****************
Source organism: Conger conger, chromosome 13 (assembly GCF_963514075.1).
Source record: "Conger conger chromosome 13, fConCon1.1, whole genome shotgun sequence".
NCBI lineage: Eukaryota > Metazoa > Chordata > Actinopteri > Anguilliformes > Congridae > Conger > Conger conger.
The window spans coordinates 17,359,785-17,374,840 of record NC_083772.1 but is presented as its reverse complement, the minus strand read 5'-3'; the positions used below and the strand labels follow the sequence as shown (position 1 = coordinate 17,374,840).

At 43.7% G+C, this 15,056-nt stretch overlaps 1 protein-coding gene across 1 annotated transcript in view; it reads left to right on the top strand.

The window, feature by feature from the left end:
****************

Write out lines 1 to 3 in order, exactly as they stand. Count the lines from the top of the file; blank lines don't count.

Source organism: Conger conger, chromosome 13 (assembly GCF_963514075.1).
Source record: "Conger conger chromosome 13, fConCon1.1, whole genome shotgun sequence".
NCBI lineage: Eukaryota > Metazoa > Chordata > Actinopteri > Anguilliformes > Congridae > Conger > Conger conger.